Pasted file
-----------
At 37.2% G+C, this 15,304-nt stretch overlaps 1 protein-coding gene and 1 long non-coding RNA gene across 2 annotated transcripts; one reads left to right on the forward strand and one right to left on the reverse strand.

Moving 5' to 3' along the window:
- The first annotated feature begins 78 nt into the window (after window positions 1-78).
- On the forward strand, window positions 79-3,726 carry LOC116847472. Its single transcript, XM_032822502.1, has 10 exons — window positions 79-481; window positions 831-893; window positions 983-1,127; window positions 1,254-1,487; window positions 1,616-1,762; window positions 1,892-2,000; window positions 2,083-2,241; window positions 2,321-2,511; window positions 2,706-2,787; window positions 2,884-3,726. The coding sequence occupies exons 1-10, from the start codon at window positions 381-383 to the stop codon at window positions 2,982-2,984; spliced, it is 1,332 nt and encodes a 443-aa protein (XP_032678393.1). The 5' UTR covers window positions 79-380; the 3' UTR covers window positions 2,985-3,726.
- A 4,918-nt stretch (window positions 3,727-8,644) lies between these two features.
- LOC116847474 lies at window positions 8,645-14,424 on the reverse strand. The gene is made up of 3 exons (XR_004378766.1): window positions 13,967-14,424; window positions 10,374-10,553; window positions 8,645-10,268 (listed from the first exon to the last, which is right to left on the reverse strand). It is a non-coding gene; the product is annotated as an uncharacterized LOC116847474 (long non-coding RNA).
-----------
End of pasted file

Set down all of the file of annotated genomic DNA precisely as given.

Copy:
At 37.2% G+C, this 15,304-nt stretch overlaps 1 protein-coding gene and 1 long non-coding RNA gene across 2 annotated transcripts; one reads left to right on the forward strand and one right to left on the reverse strand.

Moving 5' to 3' along the window:
- The first annotated feature begins 78 nt into the window (after window positions 1-78).
- On the forward strand, window positions 79-3,726 carry LOC116847472. Its single transcript, XM_032822502.1, has 10 exons — window positions 79-481; window positions 831-893; window positions 983-1,127; window positions 1,254-1,487; window positions 1,616-1,762; window positions 1,892-2,000; window positions 2,083-2,241; window positions 2,321-2,511; window positions 2,706-2,787; window positions 2,884-3,726. The coding sequence occupies exons 1-10, from the start codon at window positions 381-383 to the stop codon at window positions 2,982-2,984; spliced, it is 1,332 nt and encodes a 443-aa protein (XP_032678393.1). The 5' UTR covers window positions 79-380; the 3' UTR covers window positions 2,985-3,726.
- A 4,918-nt stretch (window positions 3,727-8,644) lies between these two features.
- LOC116847474 lies at window positions 8,645-14,424 on the reverse strand. The gene is made up of 3 exons (XR_004378766.1): window positions 13,967-14,424; window positions 10,374-10,553; window positions 8,645-10,268 (listed from the first exon to the last, which is right to left on the reverse strand). It is a non-coding gene; the product is annotated as an uncharacterized LOC116847474 (long non-coding RNA).